Comprehensive Examination in English – Session Two, Part B – January 2007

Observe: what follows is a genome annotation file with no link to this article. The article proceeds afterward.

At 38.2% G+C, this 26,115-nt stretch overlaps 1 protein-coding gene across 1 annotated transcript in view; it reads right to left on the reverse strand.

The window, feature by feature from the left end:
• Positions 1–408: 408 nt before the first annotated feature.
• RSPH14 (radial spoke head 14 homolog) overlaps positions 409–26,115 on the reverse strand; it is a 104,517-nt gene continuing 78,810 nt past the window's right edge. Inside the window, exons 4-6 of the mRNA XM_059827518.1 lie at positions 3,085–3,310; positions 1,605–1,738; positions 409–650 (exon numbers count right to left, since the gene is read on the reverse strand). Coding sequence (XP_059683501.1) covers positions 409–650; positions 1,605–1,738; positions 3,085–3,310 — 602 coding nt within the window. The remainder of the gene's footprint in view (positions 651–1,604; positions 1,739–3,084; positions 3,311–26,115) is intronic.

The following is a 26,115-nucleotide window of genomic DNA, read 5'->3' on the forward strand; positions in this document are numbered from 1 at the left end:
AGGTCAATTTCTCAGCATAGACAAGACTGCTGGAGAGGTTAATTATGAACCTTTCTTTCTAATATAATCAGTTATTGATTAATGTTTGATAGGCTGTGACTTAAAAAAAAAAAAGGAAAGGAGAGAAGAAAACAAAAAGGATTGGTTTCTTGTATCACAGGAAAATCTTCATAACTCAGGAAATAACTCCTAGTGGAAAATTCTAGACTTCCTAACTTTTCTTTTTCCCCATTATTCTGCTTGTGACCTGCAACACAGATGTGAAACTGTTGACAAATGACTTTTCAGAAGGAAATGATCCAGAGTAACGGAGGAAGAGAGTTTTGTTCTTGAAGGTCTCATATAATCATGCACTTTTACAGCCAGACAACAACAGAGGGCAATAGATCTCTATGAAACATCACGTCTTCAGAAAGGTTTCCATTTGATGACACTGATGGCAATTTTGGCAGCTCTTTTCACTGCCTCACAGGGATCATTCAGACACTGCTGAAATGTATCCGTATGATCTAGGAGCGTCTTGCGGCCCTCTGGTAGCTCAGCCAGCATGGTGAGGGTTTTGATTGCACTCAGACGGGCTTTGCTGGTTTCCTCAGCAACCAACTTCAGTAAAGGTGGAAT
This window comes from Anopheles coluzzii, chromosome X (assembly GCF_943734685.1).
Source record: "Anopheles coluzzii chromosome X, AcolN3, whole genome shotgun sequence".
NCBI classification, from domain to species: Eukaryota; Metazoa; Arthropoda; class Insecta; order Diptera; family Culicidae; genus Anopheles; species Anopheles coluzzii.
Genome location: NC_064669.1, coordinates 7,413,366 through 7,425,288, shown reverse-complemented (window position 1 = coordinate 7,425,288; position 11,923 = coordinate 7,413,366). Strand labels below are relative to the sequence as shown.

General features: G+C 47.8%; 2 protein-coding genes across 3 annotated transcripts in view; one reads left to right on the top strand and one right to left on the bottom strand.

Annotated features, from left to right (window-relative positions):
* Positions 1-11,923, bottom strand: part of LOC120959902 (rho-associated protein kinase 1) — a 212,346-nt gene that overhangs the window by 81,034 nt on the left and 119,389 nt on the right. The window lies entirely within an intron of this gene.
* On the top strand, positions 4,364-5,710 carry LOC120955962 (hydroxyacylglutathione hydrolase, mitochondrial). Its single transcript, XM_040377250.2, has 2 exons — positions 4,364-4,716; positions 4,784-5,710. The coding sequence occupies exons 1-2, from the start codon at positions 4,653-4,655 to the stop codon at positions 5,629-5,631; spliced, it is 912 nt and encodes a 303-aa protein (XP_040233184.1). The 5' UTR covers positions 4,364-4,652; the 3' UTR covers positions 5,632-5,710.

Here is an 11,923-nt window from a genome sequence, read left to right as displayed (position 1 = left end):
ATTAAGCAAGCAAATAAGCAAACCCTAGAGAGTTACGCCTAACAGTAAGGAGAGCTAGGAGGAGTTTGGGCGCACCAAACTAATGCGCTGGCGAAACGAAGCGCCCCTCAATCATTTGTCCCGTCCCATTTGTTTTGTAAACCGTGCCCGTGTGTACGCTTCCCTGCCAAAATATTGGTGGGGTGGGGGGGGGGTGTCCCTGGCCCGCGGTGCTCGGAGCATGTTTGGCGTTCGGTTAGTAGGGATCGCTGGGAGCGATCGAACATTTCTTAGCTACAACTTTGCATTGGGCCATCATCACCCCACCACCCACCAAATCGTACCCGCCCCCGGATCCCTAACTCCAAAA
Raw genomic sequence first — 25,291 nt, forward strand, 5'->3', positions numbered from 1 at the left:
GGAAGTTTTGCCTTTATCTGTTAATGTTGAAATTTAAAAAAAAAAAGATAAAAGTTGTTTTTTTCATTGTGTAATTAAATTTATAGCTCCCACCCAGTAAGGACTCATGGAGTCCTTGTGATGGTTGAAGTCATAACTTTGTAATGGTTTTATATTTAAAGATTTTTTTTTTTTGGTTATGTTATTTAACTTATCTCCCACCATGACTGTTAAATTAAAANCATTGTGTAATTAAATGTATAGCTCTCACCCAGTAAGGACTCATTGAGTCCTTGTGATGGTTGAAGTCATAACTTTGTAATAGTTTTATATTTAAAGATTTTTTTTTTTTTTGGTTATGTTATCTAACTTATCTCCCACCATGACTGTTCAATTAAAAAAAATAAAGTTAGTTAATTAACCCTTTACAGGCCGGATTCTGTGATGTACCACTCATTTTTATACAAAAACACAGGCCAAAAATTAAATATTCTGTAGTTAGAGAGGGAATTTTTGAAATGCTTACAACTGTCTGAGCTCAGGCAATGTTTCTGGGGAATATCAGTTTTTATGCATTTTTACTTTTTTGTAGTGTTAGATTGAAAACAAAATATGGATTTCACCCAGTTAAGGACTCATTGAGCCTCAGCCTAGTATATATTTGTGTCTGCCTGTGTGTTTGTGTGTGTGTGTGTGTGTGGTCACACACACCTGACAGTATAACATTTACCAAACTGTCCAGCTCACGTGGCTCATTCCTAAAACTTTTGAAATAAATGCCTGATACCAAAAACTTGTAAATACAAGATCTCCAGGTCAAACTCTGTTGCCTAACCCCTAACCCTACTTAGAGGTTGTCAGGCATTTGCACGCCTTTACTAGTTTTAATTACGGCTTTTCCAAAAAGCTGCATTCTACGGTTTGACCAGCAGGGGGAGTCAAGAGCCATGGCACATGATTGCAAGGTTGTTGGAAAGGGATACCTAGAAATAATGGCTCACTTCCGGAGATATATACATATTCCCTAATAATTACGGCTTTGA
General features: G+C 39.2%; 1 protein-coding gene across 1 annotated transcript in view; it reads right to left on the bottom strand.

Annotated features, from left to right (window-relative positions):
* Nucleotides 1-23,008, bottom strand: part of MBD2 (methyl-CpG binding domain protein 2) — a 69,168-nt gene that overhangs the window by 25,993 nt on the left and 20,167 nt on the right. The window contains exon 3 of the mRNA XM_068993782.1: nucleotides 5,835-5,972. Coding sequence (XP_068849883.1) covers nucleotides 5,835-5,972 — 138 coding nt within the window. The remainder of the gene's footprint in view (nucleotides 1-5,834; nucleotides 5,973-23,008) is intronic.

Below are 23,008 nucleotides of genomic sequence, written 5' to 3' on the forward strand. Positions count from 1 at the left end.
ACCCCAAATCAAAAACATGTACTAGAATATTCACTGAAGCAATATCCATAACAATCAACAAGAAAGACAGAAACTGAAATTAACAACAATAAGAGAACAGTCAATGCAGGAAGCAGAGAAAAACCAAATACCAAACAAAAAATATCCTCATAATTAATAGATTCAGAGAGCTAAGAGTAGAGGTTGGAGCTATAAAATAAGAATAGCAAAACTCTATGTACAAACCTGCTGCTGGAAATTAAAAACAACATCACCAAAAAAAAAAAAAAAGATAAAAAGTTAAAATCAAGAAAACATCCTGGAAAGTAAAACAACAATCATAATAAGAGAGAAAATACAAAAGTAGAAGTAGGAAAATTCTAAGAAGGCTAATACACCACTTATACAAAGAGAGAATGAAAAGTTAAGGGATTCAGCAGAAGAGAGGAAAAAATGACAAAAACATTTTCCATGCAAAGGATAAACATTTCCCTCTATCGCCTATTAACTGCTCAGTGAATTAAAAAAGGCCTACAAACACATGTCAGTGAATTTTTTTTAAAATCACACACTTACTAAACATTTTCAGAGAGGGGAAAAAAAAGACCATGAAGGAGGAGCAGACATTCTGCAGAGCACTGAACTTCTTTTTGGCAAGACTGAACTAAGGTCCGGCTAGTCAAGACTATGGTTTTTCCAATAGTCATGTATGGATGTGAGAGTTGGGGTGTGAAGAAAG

Carleton Noyes wrote, “The human heart has ever dreamed of a fairer world than the one it knows.”  Since the dawn of time, people have hoped for and dreamed about making the world a better place, whether for themselves as individuals or for all mankind. It is in our nature to want that which we do not have, to imagine how things might be or how things might have been. Human history is filled with journeys of discovery and miracles of invention, which often give people the idea that nothing is beyond our reach. Yet dreaming of a better world, and actually taking steps to bring it into existence, are two very different things. Sometimes these dreams lead to achievement and advancement, but sometimes the actions we take in pursuit of our dreams lead to disappointment, despair, or even disaster. Those who actually try to improve their world or their individual lot in life often find the task substantially more daunting than they first thought. The novel Animal Farm by George Orwell and William Shakespeare’s play The Tragedy of Macbeth both reveal that it is substantially more difficult to actually create a fairer world than it is to dream of one.